12 National Research Council (1998) Nutrient Requirements of Swine, 10th ed. Washington, DC: National Academy Press.Google Scholar
13 Castillo, M, Martin-Orue, S, Taylor-Pickard, J, et al. (2008) Use of mannanoligosaccharides and zinc chelate as growth promoters and diarrhea preventative in weaning pigs: effects on microbiota and gut function. J Anim Sci 86, 94101.Google Scholar
14 Association of Official Analytical Chemists (1990) Official Methods of Analysis, 15th ed. Washington, DC: AOAC.Google Scholar
15 Li, M, Gong, J, Cottrill, M, et al. (2003) Evaluation of QIAamp DNA Stool Mini Kit for ecological studies of gut microbiota. J Microbiol Methods 54, 1320.CrossRefGoogle ScholarPubMed
16 Fang, J, Yan, F, Kong, X, et al. (2009) Dietary supplementation with Acanthopanax senticosus extract enhances gut health in weanling piglets. Livest Sci 123, 268275.Google Scholar
17 Wang, HF, Zhu, WY, Yao, W, et al. (2007) DGGE and 16S rDNA sequencing analysis of bacterial communities in colon content and feces of pigs fed whole crop rice. Anaerobe 13, 127133.Google Scholar
18 Qi, H, Xiang, Z, Han, G, et al. (2011) Effects of different dietary protein sources on cecal microflora in rats. Afr J Biotechnol 10, 37043708.Google Scholar
19 Livak, KJ & Schmittgen, TD (2001) Analysis of relative gene expression data using real-time quantitative PCR and the 2− ΔΔCT method. Methods 25, 402408.Google Scholar
20 Fierer, N, Jackson, JA, Vilgalys, R, et al. (2005) Assessment of soil microbial community structure by use of taxon-specific quantitative PCR assays. Appl Environ Microbiol 71, 41174120.CrossRefGoogle ScholarPubMed
21 Case, C & Carlson, M (2002) Effect of feeding organic and inorganic sources of additional zinc on growth performance and zinc balance in nursery pigs. J Anim Sci 80, 19171924.CrossRefGoogle ScholarPubMed
22 Castillo, M, Martín-Orúe, SM, Manzanilla, EG, et al. (2006) Quantification of total bacteria, enterobacteria and lactobacilli populations in pig digesta by real-time PCR. Vet Microbiol 114, 165170.Google Scholar
23 Schell, T & Kornegay, E (1996) Zinc concentration in tissues and performance of weanling pigs fed pharmacological levels of zinc from ZnO, Zn-methionine, Zn-lysine, or ZnSO4 . J Anim Sci 74, 15841593.Google Scholar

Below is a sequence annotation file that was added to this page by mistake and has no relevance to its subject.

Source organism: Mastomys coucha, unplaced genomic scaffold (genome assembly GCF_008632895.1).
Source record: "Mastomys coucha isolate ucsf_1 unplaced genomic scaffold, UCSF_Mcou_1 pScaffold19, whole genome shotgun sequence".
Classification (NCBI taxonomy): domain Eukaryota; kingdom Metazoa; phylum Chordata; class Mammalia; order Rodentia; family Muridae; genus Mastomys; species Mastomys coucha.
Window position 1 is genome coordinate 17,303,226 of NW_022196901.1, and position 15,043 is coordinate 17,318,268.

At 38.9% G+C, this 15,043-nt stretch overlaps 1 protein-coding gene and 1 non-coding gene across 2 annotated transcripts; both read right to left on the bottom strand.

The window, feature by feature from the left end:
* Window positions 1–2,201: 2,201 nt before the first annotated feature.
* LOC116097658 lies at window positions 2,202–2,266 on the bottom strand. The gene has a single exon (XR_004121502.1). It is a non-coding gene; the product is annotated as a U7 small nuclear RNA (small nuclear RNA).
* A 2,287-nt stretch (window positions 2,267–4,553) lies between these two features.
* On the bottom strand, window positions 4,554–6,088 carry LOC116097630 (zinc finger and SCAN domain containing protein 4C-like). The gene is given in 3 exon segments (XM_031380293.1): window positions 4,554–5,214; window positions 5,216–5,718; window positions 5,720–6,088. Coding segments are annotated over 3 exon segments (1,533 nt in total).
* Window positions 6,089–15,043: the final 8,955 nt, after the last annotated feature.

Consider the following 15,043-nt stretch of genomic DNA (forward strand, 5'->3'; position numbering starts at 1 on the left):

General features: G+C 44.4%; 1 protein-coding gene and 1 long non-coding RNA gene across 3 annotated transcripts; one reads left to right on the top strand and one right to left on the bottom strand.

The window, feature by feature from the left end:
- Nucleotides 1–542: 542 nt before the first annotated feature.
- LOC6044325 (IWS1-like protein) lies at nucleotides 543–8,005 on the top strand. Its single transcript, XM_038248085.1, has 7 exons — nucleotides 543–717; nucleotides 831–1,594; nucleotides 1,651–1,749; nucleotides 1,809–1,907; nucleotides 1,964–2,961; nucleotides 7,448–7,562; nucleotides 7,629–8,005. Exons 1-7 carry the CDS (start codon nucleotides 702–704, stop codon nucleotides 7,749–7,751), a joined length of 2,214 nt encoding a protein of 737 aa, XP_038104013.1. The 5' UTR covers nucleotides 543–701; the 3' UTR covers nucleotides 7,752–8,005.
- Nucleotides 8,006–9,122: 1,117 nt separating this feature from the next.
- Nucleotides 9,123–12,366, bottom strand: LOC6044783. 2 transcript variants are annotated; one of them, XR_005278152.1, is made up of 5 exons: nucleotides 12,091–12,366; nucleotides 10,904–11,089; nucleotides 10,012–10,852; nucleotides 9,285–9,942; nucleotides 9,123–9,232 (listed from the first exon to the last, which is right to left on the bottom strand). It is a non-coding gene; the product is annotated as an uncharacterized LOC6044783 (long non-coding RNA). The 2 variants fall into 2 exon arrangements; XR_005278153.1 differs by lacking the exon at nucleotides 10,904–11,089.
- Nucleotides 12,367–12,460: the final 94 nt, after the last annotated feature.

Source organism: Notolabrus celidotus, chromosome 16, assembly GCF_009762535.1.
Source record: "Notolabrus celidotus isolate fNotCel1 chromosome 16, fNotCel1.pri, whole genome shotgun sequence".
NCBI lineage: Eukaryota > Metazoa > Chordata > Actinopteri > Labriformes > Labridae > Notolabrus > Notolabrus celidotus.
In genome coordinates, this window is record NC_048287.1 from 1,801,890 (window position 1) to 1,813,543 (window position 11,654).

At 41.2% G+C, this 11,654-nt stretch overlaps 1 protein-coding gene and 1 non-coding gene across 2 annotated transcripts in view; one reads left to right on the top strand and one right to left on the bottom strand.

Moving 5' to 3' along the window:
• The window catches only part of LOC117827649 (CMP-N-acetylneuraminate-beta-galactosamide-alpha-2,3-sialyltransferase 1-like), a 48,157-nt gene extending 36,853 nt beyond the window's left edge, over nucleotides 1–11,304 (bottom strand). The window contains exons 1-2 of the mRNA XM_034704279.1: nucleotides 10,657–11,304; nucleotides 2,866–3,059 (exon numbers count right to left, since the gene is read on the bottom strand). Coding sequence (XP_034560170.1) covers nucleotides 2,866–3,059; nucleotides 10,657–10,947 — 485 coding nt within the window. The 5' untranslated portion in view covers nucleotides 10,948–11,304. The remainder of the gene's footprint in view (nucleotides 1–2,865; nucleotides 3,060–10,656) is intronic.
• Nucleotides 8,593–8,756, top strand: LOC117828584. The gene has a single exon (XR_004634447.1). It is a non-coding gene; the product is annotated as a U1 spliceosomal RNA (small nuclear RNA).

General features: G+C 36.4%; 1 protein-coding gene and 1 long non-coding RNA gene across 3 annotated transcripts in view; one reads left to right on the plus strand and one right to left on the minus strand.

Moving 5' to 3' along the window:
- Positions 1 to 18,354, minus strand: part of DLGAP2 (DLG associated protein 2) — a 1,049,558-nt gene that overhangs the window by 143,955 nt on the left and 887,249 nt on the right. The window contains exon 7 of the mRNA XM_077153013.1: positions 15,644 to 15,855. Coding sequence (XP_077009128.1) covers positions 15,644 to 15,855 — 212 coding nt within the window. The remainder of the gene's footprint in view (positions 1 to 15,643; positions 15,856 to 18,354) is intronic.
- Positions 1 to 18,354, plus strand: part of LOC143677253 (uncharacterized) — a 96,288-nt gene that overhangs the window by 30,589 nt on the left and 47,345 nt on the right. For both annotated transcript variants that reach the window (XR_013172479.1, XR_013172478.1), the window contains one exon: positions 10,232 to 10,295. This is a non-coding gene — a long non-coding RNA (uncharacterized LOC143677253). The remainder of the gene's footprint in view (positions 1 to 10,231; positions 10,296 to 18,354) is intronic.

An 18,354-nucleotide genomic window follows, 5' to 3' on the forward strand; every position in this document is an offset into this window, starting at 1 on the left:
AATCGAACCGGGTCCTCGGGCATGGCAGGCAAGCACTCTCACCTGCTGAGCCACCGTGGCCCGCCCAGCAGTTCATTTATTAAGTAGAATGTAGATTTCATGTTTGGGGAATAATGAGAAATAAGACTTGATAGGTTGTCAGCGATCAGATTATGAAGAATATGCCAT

24 Tokach, L, Tokach, M, Goodband, R, et al. (1992) Influence of zinc oxide in starter diets on pig performance. In American Association of Swine Practitioners Proceedings, p. 411.Google Scholar
25 Niewold, TA, van Dijk, AJ, Geenen, PL, et al. (2007) Dietary specific antibodies in spray-dried immune plasma prevent enterotoxigenic F4 (ETEC) post weaning diarrhoea in piglets. Vet Microbiol 124, 34.CrossRefGoogle ScholarPubMed
26 Montagne, L, Boudry, G, Favier, C, et al. (2007) Main intestinal markers associated with the changes in gut architecture and function in piglets after weaning. Br J Nutr 97, 4557.CrossRefGoogle ScholarPubMed
27 Li, B, Van Kessel, A, Caine, W, et al. (2001) Small intestinal morphology and bacterial populations in ileal digesta and feces of newly weaned pigs receiving a high dietary level of zinc oxide. Can J Anim Sci 81, 511516.Google Scholar
28 Li, X, Yin, J, Li, D, et al. (2006) Dietary supplementation with zinc oxide increases IGF-I and IGF-I receptor gene expression in the small intestine of weanling piglets. J Nutr 136, 17861791.Google Scholar
29 Pluske, JR, Hampson, DJ & Williams, IH (1997) Factors influencing the structure and function of the small intestine in the weaned pig: a review. Livest Prod Sci 51, 215236.Google Scholar
30 Jones, JI & Clemmons, DR (1995) Insulin-like growth factors and their binding proteins: biological actions. Endocr Rev 16, 334.Google Scholar
31 Alexander, AN & Carey, HV (1999) Oral IGF-I enhances nutrient and electrolyte absorption in neonatal piglet intestine. Am J Physiol 277, G619G625.Google Scholar
32 Wijtten, PJ, Meulen, Jvd & Verstegen, MW (2011) Intestinal barrier function and absorption in pigs after weaning: a review. Br J Nutr 105, 967981.Google Scholar
33 Musch, MW, Walsh-Reitz, MM & Chang, EB (2006) Roles of ZO-1, occludin, and actin in oxidant-induced barrier disruption. Am J Physiol Gastrointestinal Liver Physiol 290, G222G231.CrossRefGoogle ScholarPubMed